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Proper Shotgun Fit

A shotgun’s fit can easily make or break your performance. When your gun doesn’t fit properly, you’ll miss targets and experience more recoil—not to mention frustration. It isn’t difficult to ensure a shotgun fits you, it just requires a bit of knowledge.

When Things Don’t Work

A poor-fitting shotgun shows its flaws immediately. If the length-of-pull (the distance from the butt plate to the front face of the trigger) is too long, the stock will catch on your shirt just below the pectoral muscle, or you’ll feel the need to push the gun away from your body to shoulder it.

If the comb (the top of the stock) is too high for your facial structure, you’ll feel you can’t get down on the gun enough to look down the barrel. If the comb is too low, you’ll feel it against your upper molars when the gun is aligned properly, or you might need to extend your neck to an awkward position. This results in a swollen face, as the comb will rise up and bite you during recoil.

If the pistol grip of the gun is too small, your hand will feel bunched up; if it’s too large, you’ll have trouble reaching the trigger properly. A grip that’s sized right will allow your shooting hand to align naturally, putting the trigger in the center of your index finger pad, halfway between the end of the finger and the first joint.

A shotgun with a proper fit will naturally come to the pocket of the shoulder and be aligned without any adjustment. There will be even pressure between both hands. The non-shooting arm will be bent in a comfortable position when gripping the fore-end, neither extended too much nor bent too severely.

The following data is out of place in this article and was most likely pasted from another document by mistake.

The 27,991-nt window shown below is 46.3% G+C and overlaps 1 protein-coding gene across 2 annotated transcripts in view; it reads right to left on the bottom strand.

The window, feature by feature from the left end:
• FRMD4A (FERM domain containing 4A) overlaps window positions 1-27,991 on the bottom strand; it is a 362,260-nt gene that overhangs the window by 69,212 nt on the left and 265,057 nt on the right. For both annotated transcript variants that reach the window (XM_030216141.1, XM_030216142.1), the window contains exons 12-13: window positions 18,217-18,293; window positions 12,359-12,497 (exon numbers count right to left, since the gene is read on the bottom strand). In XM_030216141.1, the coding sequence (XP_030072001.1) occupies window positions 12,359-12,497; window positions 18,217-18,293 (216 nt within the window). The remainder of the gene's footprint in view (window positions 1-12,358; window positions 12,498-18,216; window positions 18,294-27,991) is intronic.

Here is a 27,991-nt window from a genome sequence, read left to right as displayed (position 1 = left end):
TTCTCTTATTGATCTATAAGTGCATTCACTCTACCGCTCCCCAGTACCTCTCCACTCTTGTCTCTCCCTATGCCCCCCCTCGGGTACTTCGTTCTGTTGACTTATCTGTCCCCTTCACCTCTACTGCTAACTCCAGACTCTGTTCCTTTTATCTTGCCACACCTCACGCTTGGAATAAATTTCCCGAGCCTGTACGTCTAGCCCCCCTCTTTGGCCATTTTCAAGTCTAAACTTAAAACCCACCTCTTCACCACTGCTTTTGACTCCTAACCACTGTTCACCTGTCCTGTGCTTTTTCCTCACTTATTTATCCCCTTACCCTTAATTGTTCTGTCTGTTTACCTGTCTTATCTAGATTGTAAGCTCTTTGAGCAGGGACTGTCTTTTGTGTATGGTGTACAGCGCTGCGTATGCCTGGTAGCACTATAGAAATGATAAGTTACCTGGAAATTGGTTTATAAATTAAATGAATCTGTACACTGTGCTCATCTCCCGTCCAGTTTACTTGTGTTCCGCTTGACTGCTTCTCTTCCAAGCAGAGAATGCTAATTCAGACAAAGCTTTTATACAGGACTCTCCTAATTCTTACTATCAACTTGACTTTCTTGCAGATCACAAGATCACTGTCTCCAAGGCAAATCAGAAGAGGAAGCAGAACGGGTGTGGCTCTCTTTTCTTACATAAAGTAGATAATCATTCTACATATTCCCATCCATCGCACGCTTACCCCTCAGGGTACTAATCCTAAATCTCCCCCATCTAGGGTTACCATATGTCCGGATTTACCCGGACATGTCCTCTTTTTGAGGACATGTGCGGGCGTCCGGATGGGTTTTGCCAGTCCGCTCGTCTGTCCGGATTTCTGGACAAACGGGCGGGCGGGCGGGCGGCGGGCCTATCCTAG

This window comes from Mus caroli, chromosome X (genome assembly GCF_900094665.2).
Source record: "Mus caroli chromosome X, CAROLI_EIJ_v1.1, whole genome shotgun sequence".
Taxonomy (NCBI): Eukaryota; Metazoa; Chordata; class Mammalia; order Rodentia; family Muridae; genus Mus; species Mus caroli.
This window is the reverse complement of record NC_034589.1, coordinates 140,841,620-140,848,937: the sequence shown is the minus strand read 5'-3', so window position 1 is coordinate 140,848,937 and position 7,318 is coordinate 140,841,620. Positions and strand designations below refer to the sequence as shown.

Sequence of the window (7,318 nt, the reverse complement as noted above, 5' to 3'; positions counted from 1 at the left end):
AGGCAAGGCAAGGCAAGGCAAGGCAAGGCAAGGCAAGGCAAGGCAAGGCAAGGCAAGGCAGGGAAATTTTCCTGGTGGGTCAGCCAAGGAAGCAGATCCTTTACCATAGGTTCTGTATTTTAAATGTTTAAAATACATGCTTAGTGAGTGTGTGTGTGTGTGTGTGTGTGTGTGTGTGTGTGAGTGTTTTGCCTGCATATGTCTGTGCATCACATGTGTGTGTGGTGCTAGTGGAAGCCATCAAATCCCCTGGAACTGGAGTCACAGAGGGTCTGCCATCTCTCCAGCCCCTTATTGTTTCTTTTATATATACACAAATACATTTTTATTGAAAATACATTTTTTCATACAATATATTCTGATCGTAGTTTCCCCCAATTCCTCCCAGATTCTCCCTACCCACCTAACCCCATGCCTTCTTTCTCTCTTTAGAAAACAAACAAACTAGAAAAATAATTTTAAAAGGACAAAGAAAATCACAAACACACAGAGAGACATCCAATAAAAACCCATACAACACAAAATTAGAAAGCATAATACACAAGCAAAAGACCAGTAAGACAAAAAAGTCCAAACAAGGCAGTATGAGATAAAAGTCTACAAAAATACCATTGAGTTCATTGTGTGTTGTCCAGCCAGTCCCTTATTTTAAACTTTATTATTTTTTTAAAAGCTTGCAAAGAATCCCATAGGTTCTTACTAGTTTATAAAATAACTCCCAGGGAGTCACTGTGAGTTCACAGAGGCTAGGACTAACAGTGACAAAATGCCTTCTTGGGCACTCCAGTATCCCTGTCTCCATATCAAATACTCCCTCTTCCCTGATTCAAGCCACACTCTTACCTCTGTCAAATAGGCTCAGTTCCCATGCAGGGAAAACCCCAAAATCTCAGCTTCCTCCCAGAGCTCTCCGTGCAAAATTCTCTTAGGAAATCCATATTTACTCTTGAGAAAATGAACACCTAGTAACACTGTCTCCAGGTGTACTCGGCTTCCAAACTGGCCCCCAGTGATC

Assess The Situation

To see if a shotgun’s length-of-pull fits you, first check that it’s unloaded, then hold it with your shooting hand on the pistol grip and finger on the trigger, muzzle pointed to the sky. Bend your shooting arm at a right angle; the butt of the shotgun should fit comfortably in the crook of your arm. If the butt doesn’t reach, the stock is too short for you, which will force you to creep up on the gun when shooting. If the butt is too long, it will put too much pressure on the arm, making it feel like you have to wedge it in there.

The comb should be at a height that gives you a clear view down the barrel with a comfortable cheek weld against the stock. If you can’t shoulder the gun with your eyes closed and find yourself looking straight down the barrel, seeing the bead but none of the rib when you open them, you have a problem.

Ideally, we’d all use these criteria to find an off-the-rack shotgun that fits us. But since shooters come in an endless array sizes and factory guns do not, that’s often not the case.

Good news is there’s a wide variety of aftermarket butt pads, comb height add-ons and other accessories that will let you tailor virtually any gun to fit your body. When you do, the gun will point where you look, and that means you’ll see a definite improvement in the number of targets you break and birds you hit.